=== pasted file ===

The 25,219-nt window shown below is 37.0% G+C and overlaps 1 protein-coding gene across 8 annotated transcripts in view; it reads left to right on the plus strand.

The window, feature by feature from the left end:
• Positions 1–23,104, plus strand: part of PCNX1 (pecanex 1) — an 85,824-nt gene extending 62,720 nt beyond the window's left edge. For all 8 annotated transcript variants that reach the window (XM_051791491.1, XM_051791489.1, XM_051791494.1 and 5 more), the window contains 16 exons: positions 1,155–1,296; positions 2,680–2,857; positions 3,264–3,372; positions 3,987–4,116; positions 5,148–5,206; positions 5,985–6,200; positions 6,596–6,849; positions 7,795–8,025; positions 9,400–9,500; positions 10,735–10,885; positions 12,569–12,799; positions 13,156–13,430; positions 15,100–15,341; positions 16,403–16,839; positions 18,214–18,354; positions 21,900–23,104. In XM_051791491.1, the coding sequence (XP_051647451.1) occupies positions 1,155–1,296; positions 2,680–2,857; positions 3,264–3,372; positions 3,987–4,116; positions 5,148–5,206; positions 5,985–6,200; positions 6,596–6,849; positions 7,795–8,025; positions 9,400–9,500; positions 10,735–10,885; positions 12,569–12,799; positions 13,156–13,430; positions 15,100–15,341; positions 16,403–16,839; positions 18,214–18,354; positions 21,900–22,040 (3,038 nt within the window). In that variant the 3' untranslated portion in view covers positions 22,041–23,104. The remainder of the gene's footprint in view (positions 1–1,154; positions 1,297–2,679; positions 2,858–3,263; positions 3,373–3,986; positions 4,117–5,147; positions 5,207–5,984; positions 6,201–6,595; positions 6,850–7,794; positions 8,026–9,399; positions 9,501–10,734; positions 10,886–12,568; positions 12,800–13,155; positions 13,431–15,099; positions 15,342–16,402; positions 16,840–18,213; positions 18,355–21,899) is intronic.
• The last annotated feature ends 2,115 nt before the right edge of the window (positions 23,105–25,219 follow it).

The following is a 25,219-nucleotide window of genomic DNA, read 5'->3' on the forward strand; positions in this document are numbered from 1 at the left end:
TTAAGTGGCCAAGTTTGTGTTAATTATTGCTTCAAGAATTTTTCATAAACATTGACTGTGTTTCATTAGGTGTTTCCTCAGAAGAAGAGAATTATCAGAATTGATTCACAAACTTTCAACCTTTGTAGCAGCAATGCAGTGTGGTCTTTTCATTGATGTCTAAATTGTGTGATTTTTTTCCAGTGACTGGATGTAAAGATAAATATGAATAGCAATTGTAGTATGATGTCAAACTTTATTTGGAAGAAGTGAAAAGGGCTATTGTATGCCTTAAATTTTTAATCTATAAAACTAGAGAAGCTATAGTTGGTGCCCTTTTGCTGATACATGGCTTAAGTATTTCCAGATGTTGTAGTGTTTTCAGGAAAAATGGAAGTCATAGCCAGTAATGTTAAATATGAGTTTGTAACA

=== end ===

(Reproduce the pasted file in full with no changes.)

The 25,219-nt window shown below is 37.0% G+C and overlaps 1 protein-coding gene across 8 annotated transcripts in view; it reads left to right on the plus strand.

The window, feature by feature from the left end:
• Positions 1–23,104, plus strand: part of PCNX1 (pecanex 1) — an 85,824-nt gene extending 62,720 nt beyond the window's left edge. For all 8 annotated transcript variants that reach the window (XM_051791491.1, XM_051791489.1, XM_051791494.1 and 5 more), the window contains 16 exons: positions 1,155–1,296; positions 2,680–2,857; positions 3,264–3,372; positions 3,987–4,116; positions 5,148–5,206; positions 5,985–6,200; positions 6,596–6,849; positions 7,795–8,025; positions 9,400–9,500; positions 10,735–10,885; positions 12,569–12,799; positions 13,156–13,430; positions 15,100–15,341; positions 16,403–16,839; positions 18,214–18,354; positions 21,900–23,104. In XM_051791491.1, the coding sequence (XP_051647451.1) occupies positions 1,155–1,296; positions 2,680–2,857; positions 3,264–3,372; positions 3,987–4,116; positions 5,148–5,206; positions 5,985–6,200; positions 6,596–6,849; positions 7,795–8,025; positions 9,400–9,500; positions 10,735–10,885; positions 12,569–12,799; positions 13,156–13,430; positions 15,100–15,341; positions 16,403–16,839; positions 18,214–18,354; positions 21,900–22,040 (3,038 nt within the window). In that variant the 3' untranslated portion in view covers positions 22,041–23,104. The remainder of the gene's footprint in view (positions 1–1,154; positions 1,297–2,679; positions 2,858–3,263; positions 3,373–3,986; positions 4,117–5,147; positions 5,207–5,984; positions 6,201–6,595; positions 6,850–7,794; positions 8,026–9,399; positions 9,501–10,734; positions 10,886–12,568; positions 12,800–13,155; positions 13,431–15,099; positions 15,342–16,402; positions 16,840–18,213; positions 18,355–21,899) is intronic.
• The last annotated feature ends 2,115 nt before the right edge of the window (positions 23,105–25,219 follow it).

The following is a 25,219-nucleotide window of genomic DNA, read 5'->3' on the forward strand; positions in this document are numbered from 1 at the left end:
TTAAGTGGCCAAGTTTGTGTTAATTATTGCTTCAAGAATTTTTCATAAACATTGACTGTGTTTCATTAGGTGTTTCCTCAGAAGAAGAGAATTATCAGAATTGATTCACAAACTTTCAACCTTTGTAGCAGCAATGCAGTGTGGTCTTTTCATTGATGTCTAAATTGTGTGATTTTTTTCCAGTGACTGGATGTAAAGATAAATATGAATAGCAATTGTAGTATGATGTCAAACTTTATTTGGAAGAAGTGAAAAGGGCTATTGTATGCCTTAAATTTTTAATCTATAAAACTAGAGAAGCTATAGTTGGTGCCCTTTTGCTGATACATGGCTTAAGTATTTCCAGATGTTGTAGTGTTTTCAGGAAAAATGGAAGTCATAGCCAGTAATGTTAAATATGAGTTTGTAACA